The Exigent Duality
The Question of Free Software - 04:16 CDT, 1/28/16 (Sniper)
Yesterday at work, I argued against using packages that utilize proprietary EULAs, in lieu of perfectly competent libre substitutes. It was a rational position, rationally stated.

Two things fascinated me about the reaction of the fellow to whom I was speaking: first, he became actively angry and hostile, declaring in no uncertain terms regarding the licensing: "I don't care." Second, he then proceeded to totally misstate my position by offhandedly claiming that he "didn't have any problem with them [companies] making money off of software."

That was when I decided that I should write this post, which I can just send to people so that they can better understand my point of view:

  • Joe writes computer instructions, and compiles them to a binary. Mark sees the binary, and exchanges money with Joe to get a copy of it. Neither party has acted immorally in this case.

  • At the same time, Joe has no moral claim to all future copies of the binary, in the same way that a chair maker has no moral claim to all future chairs.

  • So-called "copyright" laws are trying to enforce moral claims that do not exist. People are under no moral obligation to obey "copyright" laws.

The issue of libre software is not a moral issue to me. Nor do I care if people make money by selling other people copies of software; if both parties agree to those terms, then who am I to object, since no moral laws are being violated?

But morality encompasses only a small fragment of human interaction. There is also the important question of etiquette.

  • Mary is running to get to the door, which Joe then slams shut in her face. There is no moral law stating that Joe needs to hold the door open for Mary-- yet, it would be a nice gesture, conducive to the establishment of amicable and constructive future relationships.

  • Joe and Mark are singing together and gathering fruit from the near-by trees, under the strong contextual assumption that they are jointly collecting the food for jovial, cooperative, and friendly sharing. After the gathering is complete, Joe pulls all of the fruit that he personally had grabbed, and points a gun at Mark: "touch my apples and I'll shoot you." Joe is not violating a moral law by claiming the fruit in nature and using it for his own survival, and Mark still has plenty of apples for his own survival; yet, Mark is probably and rightfully going to be suspicious of working with the somewhat sleazy Joe in the future.

  • Mark takes libre-licensed software, which he and many others had been jointly creating and sharing. He suddenly decides to stop cooperating, and re-distributes copies of the code under his own license, while pointing a government gun: "copy this code and I'll shoot you." Mark has not violated a moral law, since he was under no moral obligation to follow the libre copyright notice in the first place, nor is he morally obligated to continue to cooperate with the others. Nonetheless, my reaction in that situation is going to be to roll my eyes at Mark, and probably try not to have any future dealings with him. Just like I roll my eyes at companies that do the same thing.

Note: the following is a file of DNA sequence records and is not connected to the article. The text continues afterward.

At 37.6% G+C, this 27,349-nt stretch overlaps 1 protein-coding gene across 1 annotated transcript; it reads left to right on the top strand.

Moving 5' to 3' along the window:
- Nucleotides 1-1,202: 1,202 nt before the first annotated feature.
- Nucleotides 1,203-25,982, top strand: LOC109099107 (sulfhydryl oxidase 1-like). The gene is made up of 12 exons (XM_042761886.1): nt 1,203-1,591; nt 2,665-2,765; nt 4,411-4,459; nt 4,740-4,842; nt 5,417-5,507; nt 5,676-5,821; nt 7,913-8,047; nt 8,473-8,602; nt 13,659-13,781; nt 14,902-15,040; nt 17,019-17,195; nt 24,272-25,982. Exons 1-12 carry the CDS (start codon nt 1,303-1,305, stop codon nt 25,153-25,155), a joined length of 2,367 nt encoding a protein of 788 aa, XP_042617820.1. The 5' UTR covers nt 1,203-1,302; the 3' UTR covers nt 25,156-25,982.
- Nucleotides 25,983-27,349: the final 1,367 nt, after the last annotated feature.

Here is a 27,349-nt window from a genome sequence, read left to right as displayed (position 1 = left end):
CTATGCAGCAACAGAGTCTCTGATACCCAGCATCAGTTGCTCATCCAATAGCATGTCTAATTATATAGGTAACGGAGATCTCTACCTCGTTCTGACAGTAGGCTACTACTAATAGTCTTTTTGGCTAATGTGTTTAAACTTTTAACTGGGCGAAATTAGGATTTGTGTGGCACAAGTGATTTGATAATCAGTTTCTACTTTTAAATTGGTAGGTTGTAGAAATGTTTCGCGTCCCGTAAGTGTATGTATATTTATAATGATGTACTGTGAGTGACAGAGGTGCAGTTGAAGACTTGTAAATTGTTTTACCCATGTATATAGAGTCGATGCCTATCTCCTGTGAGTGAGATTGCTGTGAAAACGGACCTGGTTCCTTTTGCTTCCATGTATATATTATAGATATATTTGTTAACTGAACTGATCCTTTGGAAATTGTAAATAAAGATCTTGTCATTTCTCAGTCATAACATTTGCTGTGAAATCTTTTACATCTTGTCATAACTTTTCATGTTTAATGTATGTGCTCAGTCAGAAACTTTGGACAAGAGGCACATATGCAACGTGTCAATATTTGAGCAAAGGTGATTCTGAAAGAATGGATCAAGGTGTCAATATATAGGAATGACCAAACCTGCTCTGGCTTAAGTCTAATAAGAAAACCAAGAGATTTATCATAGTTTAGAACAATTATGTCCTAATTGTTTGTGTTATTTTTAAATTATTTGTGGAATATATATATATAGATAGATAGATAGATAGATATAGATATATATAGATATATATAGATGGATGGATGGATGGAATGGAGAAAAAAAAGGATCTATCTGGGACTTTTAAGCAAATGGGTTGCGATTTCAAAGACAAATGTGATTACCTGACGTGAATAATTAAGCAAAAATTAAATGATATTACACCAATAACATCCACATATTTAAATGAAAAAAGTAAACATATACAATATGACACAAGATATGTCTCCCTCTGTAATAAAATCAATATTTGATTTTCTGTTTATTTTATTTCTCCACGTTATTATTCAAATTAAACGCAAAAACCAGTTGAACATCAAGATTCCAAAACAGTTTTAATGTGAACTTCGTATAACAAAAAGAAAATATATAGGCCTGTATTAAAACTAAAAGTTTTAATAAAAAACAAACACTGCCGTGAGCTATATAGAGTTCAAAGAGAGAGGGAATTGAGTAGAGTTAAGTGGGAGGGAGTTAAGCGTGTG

But then, shouldn't I take exception to Richard Stallman and Eben Moglen for using government guns to enforce their licenses? My answer to that comes from the Cicero quote "de duobus malis minus est semper eligendum"; "between two evils, choose the lesser one."

Richard Stallman didn't write the GPL because he loved copyright-- in fact, it was exactly the opposite; he was hoisting aggressive copyright enforcers on their own petard! If I had some similarly clever way of turning the IRS' own tax laws against them, I would do that in a heart beat. It's like short-circuiting a monster by causing it to attack itself.

The other reason why I choose libre software is that it protects my sovereignty. I, along with billions of other people around the world, use computers for the most personal things imaginable; the notion that I not know what instructions are being executed is a terrible prospect. One need look no further than the NSA data collection to see the risk. The idea that millions of people around the world are working together to share and improve computer instructions that can transparently be used by all is a super cool concept.

This is a point too that should interest business men, who claim to be so concerned about "protecting their 'trade secrets'", but who yet prefer the "homo economicus" choice of proprietary software when there are perfectly fine libre alternatives, and who are even now going so far as to shuttle all of their company's private data into remote databases-- a concept they euphemistically refer to as "cloud computing."

The more one can control exactly which instructions are processing his own data, the better off he is. It's sovereignty-- freedom.